Care of your feet

Diabetes is a disorder where a patient has high blood sugar levels affects multiple organs. One of the organs at the greatest risk is your feet. In this article we explain how to take care of the feet and how to avoid problems that occur otherwise.

Why foot care?

  • A total of 15% of the diabetic patients suffer from foot ulcers during their lifetime. Do you want to be one of them?

  • A clinical study reported the effect of proper foot care and attention on the prevention and control of diabetic foot ulcers. Hence, it need not be more effectively stressed that foot care helps prevent foot ulcers.

Let us develop an overview of the problem before we learn how to address it.

Initially, you may experience a loss of sensation in your feet, followed by muscular atrophy (i.e., the destruction of muscle tissues, which is sometimes accompanied by cracking of dry skin and bone deformations). These are the problems associated with diabetic neuropathy (which are the changes in the nerves of diabetic patients). Hence, you should regularly visit a physician to get your feet checked and inspected.

What else should you know about diabetic foot disease?

Diabetic foot ulcers usually result in

  • Thick callus and infection

  • Pus

  • Oedema or swelling

  • Redness

  • Bad odour

How to manage diabetic foot?

  • Be aware of the need for proper foot care

  • Check your feet regularly and report any sores or cuts that do not heal

  • Control blood glucose, blood pressure and cholesterol

  • Stop smoking

  • Manage wounds with therapy and clinician’s assistance

How to practice foot care effectively?

  • Carefully observe changes in your feet including colour, swelling, breaks in the skin, pain or numbness

  • Use well-fitting and comfortable footwear

  • Check your footwear regularly for areas that will cause friction or other problems

  • Seek help from a health care professional if your footwear causes difficulties or problems

  • Wear specialist footwear if it has been prescribed/supplied

  • Practice hygiene (daily washing and careful drying)

  • Moisturise dry skin

  • Take care of your nails

  • Know the dangers associated with practices such as skin removal and dangers associated with over-the-counter preparations for foot problems

  • Seek advice from a health care professional if any colour change, swelling, breaks in the skin, corns or calluses, pain or numbness are found or if self-care and monitoring are not possible or difficult because of reduced mobility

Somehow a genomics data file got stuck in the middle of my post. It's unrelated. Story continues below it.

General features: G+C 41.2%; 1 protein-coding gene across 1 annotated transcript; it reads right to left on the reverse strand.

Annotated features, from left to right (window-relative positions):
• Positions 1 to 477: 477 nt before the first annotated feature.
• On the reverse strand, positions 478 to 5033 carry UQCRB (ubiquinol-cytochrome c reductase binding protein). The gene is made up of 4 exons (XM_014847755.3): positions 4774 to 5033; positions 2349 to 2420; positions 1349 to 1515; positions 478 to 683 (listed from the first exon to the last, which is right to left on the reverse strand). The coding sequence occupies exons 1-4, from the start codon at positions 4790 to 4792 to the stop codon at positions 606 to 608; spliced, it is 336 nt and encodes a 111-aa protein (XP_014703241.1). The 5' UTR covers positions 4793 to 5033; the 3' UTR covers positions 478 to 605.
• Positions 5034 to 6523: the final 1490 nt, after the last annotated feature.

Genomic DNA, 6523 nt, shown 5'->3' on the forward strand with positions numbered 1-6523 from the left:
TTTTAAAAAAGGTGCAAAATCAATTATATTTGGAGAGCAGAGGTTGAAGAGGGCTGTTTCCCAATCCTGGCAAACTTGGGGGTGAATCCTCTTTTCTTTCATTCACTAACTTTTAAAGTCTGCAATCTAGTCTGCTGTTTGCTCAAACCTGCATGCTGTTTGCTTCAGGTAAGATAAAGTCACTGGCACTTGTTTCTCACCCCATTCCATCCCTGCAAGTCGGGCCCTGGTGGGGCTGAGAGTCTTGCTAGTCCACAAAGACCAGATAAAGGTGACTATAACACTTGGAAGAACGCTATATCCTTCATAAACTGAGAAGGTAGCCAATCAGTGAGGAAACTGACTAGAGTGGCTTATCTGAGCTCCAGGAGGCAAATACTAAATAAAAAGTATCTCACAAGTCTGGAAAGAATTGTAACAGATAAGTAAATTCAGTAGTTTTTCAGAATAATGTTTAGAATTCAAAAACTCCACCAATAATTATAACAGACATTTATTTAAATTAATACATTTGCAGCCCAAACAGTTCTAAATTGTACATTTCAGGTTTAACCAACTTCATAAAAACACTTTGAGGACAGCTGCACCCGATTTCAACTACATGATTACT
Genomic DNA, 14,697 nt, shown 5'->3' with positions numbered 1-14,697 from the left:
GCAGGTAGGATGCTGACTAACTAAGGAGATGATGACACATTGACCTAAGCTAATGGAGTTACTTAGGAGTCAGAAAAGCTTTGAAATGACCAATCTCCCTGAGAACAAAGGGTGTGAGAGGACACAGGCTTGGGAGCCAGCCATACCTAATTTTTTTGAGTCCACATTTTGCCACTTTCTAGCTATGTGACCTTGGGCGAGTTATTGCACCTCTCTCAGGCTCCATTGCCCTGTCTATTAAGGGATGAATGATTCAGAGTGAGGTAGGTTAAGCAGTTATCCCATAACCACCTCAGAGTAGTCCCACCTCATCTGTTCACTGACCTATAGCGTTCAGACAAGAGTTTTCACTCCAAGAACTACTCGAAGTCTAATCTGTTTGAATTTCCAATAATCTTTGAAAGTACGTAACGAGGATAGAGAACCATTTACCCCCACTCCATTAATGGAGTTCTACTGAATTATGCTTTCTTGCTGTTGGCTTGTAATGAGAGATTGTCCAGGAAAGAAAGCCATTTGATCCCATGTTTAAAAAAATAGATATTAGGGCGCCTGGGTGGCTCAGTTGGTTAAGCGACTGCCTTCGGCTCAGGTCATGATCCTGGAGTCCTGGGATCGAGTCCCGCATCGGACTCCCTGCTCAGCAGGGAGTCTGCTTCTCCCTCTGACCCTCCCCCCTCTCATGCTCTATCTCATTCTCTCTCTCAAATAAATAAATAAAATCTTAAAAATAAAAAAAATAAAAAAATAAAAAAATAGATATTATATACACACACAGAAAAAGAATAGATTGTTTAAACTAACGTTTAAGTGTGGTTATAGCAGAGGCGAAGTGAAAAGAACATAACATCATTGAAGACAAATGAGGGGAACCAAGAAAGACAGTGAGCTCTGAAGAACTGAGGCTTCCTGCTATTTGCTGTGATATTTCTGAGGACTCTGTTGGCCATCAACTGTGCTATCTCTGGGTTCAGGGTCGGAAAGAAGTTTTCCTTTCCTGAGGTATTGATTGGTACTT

• Keep in mind the possible consequences of neglecting the feet, potential complications and the benefits of prevention and prompt detection and treatment

  • For people at increased, or high, risk of foot ulcers, the following points should be kept in mind, in addition to the above:

  • If neuropathy is present, extra care, vigilance and additional precautions needed to keep the feet protected.

  • Do not walk barefoot

  • Learn to deal with potential burning of numb feet

  • Check bath temperatures

  • Avoid hot water bottles, electric blankets, foot spas and sitting too close to fires

Additional advice about foot care on holiday

  • Do not wear new shoes

  • Plan adequate rest periods to avoid additional stress on the feet

  • Walk up and down aisles when travelling by air

  • Use sun block on the feet

  • Carry a first aid kit and cover any sores with a sterile dressing

  • Seek medical help if problems develop

Disclaimer

  • Issued in public interest by Novartis

  • Always consult your doctor for any medical advice

  • The information contained here is not to be used for treatment purpose or for diagnosis of health problems or as a substitute to expert medical advice. Please consult your doctor for any health related problems or queries that you may have. Although great care has been taken in computing and checking the information, Novartis is not responsible or liable in any way for any errors, omissions or inaccuracies in or otherwise howsoever for any consequences arising there from

References

  • Shahi S, Kumar A, Kumar S, Singh S. Prevalence of diabetic foot ulcer and associated risk factors in diabetic patients from North India. The Journal of Diabetic Foot Complications. 2012;4:83.

  • Prevention and management of foot problems in people with type 2 diabetes. NICE Clinical Guidance.London, UK; 2004:6-19.

  • “Reiber G, William L. Epidemiology of diabetic foot ulcers and amputations: evidence for prevention. In: Williams R, Herman W, Kinmonth AL, Wareham N, eds. The evidence base for diabetes care. 1st ed. Chichester, UK: Wiley, 2002:16.

  • Taber`s Medical Dictionary. http://www.tabers.com/tabersonline/view/Tabers-Dictionary/762248/all/atrophy Accessed October, 2014.

  • Simmons Z, Feldman E. Treatment of diabetic neuropathy In: Williams R, Herman W, Kinmonth AL, Wareham N, eds. The evidence base for diabetes care. 1st ed. Chichester, UK: Wiley, 2002:558.

  • Management of Diabetes. Scottish Intercollegiate Guidelines Network. Edinburgh, UK; 2010:104.

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